“We share a commitment to commemorate the victims of the Holocaust and to honour those who stood against it.”
-- Declaration of the Stockholm International Forum on the Holocaust
On the occasion of International Holocaust Remembrance Day, the Chair of the International Holocaust Remembrance Alliance, Ambassador Mihnea Constantinescu, and the Director of the European Union Agency for Fundamental Rights, Mr Michael O'Flaherty, issue a joint statement on the importance of educating for the future through learning from the past.
The rising tide of intolerance spreading across Europe demonstrates the vulnerability of human rights and the need to be ever vigilant in their protection. On the eve of International Holocaust Remembrance Day on 27 January, the EU Agency for Fundamental Rights (FRA) and the International Holocaust Remembrance Alliance (IHRA) call for greater efforts to acknowledge and reflect on the horrors of the past and to stand up against all forms of xenophobia and intolerance.
“I am very worried about the increasing prevalence of intolerance and acts of hatred around Europe,” said FRA Director Michael O’Flaherty. “To forget the victims of the Holocaust would be to dishonour them. At the same time, a keen sensitivity to the past can be harnessed for the present. This appalling episode in human history demonstrates the non-negotiable need for respect and tolerance across our societies today.”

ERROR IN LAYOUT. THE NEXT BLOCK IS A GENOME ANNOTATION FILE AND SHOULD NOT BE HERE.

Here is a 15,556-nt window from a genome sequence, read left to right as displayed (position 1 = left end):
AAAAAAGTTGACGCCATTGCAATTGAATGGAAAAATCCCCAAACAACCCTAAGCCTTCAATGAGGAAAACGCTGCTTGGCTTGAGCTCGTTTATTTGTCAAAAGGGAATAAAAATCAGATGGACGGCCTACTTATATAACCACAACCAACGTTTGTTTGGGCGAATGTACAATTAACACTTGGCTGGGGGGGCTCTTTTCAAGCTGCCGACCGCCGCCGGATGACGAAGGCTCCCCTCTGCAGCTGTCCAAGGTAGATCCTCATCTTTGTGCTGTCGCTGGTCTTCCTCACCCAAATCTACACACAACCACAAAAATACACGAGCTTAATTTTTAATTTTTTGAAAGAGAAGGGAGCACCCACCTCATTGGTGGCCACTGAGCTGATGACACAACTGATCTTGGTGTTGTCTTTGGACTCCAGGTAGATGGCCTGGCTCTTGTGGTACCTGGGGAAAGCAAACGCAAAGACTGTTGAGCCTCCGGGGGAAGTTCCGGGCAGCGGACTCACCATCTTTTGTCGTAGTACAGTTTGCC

“It is important to remember that the Holocaust did not begin with murder – it began with words and progressed to the denigration of fundamental rights, culminating in genocide. This is why the International Holocaust Remembrance Alliance feel so strongly about combating all forms of hate speech, including antisemitism. Hate speech does not respect national borders so we stand united with our international partners, including the EU Agency for Fundamental Rights, to tackle this scourge at the roots,” said Ambassador Mihnea Constantinescu, Chair of the IHRA.
In the wake of the Second World War and the terrible tragedy of the Holocaust, the Universal Declaration of Human Rights was developed as a comprehensive corpus of rights to which everyone is entitled on the basis of the humanity we all share. The rights set out in the Universal Declaration subsequently evolved further in international treaties, national constitutions, policies and laws.
However, despite the strong international and European human rights framework, we are witnessing massive backsliding on human rights commitments in many places. This makes it all the more important to fight Holocaust denial and distortion, and to learn from the past in order to ensure future generations in Europe are not confronted with the horrors of war and genocide.
The Fundamental Rights Agency is one of the IHRA’s seven permanent international partners. Together, we are committed to honouring the victims of the Holocaust and raising awareness of the past today in order to prevent the fundamental rights violations of the future. The Holocaust shows us the potential consequences of policies that deprive people of their fundamental rights and trample on human dignity. Holocaust and human rights education can therefore teach us much about the role of remembrance and good citizenship, which is so needed today.